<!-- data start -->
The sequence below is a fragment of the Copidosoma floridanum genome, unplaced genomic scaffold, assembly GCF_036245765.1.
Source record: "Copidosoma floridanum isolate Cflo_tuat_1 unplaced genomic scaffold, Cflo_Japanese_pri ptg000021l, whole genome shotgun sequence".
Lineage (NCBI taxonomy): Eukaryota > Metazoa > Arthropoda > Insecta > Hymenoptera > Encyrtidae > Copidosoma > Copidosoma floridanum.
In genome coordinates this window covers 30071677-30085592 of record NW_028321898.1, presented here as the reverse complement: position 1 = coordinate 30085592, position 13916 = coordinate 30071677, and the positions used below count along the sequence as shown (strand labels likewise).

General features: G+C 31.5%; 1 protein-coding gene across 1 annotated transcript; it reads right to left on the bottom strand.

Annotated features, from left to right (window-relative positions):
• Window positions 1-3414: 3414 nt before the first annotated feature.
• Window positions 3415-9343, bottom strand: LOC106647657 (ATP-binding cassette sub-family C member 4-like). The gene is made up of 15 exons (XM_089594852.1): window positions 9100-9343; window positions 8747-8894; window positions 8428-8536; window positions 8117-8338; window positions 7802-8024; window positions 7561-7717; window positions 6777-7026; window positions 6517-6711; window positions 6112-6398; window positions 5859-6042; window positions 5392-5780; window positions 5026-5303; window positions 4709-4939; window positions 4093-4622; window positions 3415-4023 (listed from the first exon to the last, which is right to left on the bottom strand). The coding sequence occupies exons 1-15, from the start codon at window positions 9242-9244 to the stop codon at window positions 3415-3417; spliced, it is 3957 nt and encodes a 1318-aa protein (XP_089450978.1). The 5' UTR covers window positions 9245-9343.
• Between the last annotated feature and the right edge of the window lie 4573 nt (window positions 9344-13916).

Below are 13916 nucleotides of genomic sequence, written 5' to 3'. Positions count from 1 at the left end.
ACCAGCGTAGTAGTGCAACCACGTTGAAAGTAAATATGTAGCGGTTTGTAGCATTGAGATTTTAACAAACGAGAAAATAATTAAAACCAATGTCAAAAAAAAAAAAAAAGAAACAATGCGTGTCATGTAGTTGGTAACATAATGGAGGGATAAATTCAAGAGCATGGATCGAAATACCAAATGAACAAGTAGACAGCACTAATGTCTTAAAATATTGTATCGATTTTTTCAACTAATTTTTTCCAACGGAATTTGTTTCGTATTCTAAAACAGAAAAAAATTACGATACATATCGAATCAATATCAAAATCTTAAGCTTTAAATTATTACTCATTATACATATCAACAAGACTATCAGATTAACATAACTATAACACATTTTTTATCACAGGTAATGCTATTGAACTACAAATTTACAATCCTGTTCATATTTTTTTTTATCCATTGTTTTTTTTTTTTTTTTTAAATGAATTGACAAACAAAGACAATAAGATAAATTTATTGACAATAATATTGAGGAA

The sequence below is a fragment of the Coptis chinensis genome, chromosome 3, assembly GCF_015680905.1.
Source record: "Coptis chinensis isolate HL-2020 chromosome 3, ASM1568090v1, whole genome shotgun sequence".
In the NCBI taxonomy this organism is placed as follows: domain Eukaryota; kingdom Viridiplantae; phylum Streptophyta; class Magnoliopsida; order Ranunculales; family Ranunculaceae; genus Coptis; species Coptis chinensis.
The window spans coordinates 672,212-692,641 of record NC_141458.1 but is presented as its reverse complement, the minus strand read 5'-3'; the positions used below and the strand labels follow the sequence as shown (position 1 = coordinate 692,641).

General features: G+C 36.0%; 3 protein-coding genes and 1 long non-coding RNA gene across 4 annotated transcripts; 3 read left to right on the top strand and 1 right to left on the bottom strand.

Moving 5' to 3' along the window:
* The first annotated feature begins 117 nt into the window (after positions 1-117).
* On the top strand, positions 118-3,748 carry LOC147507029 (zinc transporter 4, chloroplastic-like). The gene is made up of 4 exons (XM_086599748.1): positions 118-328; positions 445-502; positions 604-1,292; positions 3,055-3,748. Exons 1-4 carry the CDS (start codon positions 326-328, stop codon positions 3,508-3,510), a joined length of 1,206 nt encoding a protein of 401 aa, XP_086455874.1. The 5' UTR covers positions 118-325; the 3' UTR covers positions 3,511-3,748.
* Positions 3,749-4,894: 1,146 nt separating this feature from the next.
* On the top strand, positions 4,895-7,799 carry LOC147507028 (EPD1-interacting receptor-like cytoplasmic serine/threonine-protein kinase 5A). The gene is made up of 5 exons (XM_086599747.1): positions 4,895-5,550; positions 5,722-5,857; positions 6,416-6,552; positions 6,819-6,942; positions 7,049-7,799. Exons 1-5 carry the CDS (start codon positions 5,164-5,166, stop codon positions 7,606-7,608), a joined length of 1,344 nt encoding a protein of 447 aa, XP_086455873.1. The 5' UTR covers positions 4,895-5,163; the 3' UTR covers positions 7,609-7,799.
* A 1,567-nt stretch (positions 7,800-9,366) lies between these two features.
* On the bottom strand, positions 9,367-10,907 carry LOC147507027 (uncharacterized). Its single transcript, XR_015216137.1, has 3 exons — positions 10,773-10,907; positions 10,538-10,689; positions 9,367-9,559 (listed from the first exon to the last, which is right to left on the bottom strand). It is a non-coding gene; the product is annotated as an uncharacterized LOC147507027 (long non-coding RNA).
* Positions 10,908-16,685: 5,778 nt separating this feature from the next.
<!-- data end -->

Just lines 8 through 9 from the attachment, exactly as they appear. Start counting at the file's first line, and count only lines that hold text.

• Window positions 3415-9343, bottom strand: LOC106647657 (ATP-binding cassette sub-family C member 4-like). The gene is made up of 15 exons (XM_089594852.1): window positions 9100-9343; window positions 8747-8894; window positions 8428-8536; window positions 8117-8338; window positions 7802-8024; window positions 7561-7717; window positions 6777-7026; window positions 6517-6711; window positions 6112-6398; window positions 5859-6042; window positions 5392-5780; window positions 5026-5303; window positions 4709-4939; window positions 4093-4622; window positions 3415-4023 (listed from the first exon to the last, which is right to left on the bottom strand). The coding sequence occupies exons 1-15, from the start codon at window positions 9242-9244 to the stop codon at window positions 3415-3417; spliced, it is 3957 nt and encodes a 1318-aa protein (XP_089450978.1). The 5' UTR covers window positions 9245-9343.
• Between the last annotated feature and the right edge of the window lie 4573 nt (window positions 9344-13916).